People keep telling me they don't randomly surf the Web anymore.
"No aimless hyperlinking for me," a friend recently announced. "Whenever I use the Net, I have a purpose and get things done!"
This comment is typical of recent chats I've had with Internet-savvy pals — the same crowd who traded their regular TV habits for Web surfing a couple years ago.
Even the Internet media echoes this anti-surf trend. "How are you going to justify all those hours you piddled away?" taunts a recent Wired online news piece.
It seems to me that pure online exploration isn't praised anymore. Only specific Web sites — and their much hyped functionality — get the applause. The new mantra? Surf no more. Do your business online and get on with life.
Sounds admirable, but I don't buy a word of it. My theory: People are still randomly surfing. They just won't admit it. According to Nielsen Media Research, already more than a third of homes with televisions also have Internet access. And anyone with a remote control knows how we Americans enjoy channel surfing. So why should it be any different on the Web?
However, it seems we've decided that admitting to random Web surfing is like confessing to compulsively changing channels. In other words, it's better to say that you watch PBS — and, oh, occasionally the Learning Channel — than to come clean about your tendency to watch TV in seven-second spurts.
To be fair, the Web is used differently by different people — it can be a tool, a teacher and more. But honestly, it's also America's newest way to completely waste an hour or two before dinner.
Clearly we're suffering from a serious case of surf denial. Don't wax up your board and take it to Egypt yet — that's surf denial, not surf da' Nile. Loosely defined, surf denial is when a person won't admit they surf the Net, even though they do.
So why can't we admit to throwing a virtual hook into the murky waters of the Net, just to see what comes up? Maybe we don't want the world to think we're wasting time. Or doing something without a real purpose. (Read: They'll assume I'm looking at porn.)
We'd rather maintain our blissful surf denial, all the while surfing ourselves silly. Even at work. That's right. Office workers around the nation mindlessly bounce around the Net every day. At lunch, on coffee breaks and perhaps even when they should really be working.
It's no secret. According to a recent study by IDC Research, as much as 30 to 40 percent of employee Internet activity is not business-related and costs companies millions of dollars in "lost productivity."
And if you get caught, don't try denying it. Last year, the American Management Association reported that 63 percent of employers electronically monitor their workers' Net and computer use. That stream of random search engine requests for snowboarding, mail-order marijuana and Christina Ricci pics may come back to haunt you.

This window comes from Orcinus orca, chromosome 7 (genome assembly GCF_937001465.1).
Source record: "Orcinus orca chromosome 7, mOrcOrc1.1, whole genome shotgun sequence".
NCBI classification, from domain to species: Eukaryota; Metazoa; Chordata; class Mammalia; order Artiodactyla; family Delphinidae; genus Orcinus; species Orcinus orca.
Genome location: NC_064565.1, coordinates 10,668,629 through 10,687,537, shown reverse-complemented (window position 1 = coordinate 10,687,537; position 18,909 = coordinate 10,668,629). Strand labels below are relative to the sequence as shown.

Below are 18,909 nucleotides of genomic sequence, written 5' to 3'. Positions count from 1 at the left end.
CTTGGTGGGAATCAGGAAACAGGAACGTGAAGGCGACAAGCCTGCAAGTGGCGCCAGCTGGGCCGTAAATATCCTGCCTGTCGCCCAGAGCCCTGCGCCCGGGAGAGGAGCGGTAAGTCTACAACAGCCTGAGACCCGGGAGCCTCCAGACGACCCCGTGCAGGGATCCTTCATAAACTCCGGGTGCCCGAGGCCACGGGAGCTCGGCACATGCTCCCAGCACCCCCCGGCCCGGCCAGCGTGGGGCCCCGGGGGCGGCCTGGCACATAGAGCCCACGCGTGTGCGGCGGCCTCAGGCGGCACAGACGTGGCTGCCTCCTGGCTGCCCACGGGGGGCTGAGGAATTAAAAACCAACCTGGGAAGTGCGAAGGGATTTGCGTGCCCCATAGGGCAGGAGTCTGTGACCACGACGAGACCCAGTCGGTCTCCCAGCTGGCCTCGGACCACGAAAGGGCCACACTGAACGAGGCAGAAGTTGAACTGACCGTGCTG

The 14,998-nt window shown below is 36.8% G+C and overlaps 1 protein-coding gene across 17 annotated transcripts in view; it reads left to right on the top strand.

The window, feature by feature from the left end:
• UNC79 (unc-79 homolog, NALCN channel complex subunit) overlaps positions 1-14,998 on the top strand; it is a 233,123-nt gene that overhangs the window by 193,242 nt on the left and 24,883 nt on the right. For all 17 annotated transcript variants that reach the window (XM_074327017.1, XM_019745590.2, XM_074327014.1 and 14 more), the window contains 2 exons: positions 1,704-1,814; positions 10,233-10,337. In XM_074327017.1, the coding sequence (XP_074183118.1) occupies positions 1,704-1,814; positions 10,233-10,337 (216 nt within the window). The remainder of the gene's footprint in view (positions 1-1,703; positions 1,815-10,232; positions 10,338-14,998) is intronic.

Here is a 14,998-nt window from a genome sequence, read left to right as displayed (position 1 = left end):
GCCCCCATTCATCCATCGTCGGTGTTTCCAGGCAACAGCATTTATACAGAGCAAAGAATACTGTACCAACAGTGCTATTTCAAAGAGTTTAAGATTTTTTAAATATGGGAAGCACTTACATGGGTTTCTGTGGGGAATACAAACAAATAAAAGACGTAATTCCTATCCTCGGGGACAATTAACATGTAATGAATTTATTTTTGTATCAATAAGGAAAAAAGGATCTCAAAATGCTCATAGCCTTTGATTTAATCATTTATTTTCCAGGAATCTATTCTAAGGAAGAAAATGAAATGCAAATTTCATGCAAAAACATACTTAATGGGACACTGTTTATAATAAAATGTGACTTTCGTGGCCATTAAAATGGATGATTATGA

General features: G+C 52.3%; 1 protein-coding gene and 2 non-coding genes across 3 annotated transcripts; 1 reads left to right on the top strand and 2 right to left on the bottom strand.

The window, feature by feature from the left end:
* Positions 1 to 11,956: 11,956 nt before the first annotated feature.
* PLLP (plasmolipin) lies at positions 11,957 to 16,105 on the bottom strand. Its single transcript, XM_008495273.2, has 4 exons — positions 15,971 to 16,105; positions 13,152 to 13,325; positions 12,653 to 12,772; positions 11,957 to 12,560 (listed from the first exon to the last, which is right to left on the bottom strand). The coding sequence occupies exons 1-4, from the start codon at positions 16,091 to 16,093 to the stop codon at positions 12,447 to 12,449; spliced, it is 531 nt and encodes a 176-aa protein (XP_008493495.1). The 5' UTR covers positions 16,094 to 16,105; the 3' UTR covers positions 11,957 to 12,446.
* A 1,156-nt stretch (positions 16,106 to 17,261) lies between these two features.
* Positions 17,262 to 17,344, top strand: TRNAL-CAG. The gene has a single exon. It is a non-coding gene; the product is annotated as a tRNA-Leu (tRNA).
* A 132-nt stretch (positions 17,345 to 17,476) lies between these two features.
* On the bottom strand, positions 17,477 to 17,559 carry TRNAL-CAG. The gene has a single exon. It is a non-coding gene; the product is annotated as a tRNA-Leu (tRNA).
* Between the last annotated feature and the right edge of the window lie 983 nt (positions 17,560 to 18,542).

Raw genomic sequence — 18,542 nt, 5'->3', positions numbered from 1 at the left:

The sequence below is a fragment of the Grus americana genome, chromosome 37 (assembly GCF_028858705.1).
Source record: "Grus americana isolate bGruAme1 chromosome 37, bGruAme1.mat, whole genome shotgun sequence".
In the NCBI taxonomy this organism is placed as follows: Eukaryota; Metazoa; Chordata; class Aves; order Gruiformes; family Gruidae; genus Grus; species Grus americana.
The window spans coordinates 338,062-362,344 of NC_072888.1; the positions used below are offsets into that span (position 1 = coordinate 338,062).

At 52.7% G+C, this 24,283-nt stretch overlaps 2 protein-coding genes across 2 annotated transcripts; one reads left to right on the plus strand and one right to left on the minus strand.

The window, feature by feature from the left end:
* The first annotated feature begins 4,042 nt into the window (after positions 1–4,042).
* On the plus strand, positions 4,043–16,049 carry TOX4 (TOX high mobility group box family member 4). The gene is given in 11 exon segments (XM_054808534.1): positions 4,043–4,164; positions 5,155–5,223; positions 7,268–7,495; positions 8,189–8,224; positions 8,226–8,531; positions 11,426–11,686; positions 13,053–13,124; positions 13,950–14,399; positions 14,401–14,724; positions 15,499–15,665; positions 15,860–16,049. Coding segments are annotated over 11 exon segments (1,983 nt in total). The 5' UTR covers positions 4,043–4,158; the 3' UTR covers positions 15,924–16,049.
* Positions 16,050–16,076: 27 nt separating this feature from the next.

In corporate America, unauthorized surfing is an official no-no. So is it any wonder that the concept of Web surfing has been demonized faster than you can say "liberal agenda"?
But I will concede one point: Most individual Web sites are a complete waste of time. Ask someone who surfs regularly, if you can find anyone who'll 'fess up. (OK, maybe not a waste of everyone's time. Somebody cares about the Florida chapter of the American Dental Association's homepage. But unless you're an up-and-coming hygienist in Tampa, you don't.)
As Americans, we hate wasting time. Or at least, we hate being perceived as time-wasters (although a little slacking between friends never hurt anyone). Perhaps it's our puritan work ethic. Or vanity. Or pride. Even my generation — the slackers, remember? — was upset when we received such an uncomplimentary designation.
But is randomly surfing the Web really a waste of time? I think not. In fact, I'd say it's a creative act — the ultimate form of free association. Surfing lets us interact with ourselves. With no preconceived direction or task, we try new thoughts on for size and see where they lead. With one click, the truth is revealed. And with another, our worst fear is confirmed.
Sometimes we waste time. Sometimes we learn. But because Web surfers are self-taught by definition, every new page uncovered is another lesson completed.
Of course, if you ever feel you've mastered the Net — bookmarked every page you need — you'll soon be mistaken. Because the Web is growing, and the best way to grow with it is to jump in again.
Think of it as the pursuit of the arbitrariness of life. Pulling meaning from the meaningless, finding order in the random. And isn't that the whole point? Just think what would happen if everyone did it.
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